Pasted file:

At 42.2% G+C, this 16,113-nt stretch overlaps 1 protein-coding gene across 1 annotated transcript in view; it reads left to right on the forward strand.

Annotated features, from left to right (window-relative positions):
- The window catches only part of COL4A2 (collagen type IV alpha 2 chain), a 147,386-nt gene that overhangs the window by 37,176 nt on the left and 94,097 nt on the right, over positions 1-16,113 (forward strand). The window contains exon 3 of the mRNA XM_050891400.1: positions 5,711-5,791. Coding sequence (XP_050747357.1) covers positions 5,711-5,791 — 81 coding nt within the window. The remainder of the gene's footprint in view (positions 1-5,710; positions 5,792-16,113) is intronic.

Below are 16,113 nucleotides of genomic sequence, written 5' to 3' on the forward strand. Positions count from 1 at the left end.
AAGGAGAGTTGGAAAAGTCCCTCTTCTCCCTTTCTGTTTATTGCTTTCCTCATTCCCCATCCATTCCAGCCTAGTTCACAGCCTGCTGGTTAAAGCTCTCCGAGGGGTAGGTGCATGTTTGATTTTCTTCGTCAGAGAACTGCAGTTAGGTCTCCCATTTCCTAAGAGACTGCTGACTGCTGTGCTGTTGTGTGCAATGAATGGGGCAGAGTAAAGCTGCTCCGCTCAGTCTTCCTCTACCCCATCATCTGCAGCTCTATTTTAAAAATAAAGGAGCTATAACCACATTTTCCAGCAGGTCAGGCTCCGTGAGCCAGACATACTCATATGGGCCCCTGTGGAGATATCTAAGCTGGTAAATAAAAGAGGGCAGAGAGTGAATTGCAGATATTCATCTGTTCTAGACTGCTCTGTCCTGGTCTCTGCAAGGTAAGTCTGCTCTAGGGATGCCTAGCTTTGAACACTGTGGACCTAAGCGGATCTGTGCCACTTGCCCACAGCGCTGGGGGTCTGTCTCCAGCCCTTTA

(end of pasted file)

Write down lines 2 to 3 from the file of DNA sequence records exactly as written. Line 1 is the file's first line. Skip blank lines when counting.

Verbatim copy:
Annotated features, from left to right (window-relative positions):
- The window catches only part of COL4A2 (collagen type IV alpha 2 chain), a 147,386-nt gene that overhangs the window by 37,176 nt on the left and 94,097 nt on the right, over positions 1-16,113 (forward strand). The window contains exon 3 of the mRNA XM_050891400.1: positions 5,711-5,791. Coding sequence (XP_050747357.1) covers positions 5,711-5,791 — 81 coding nt within the window. The remainder of the gene's footprint in view (positions 1-5,710; positions 5,792-16,113) is intronic.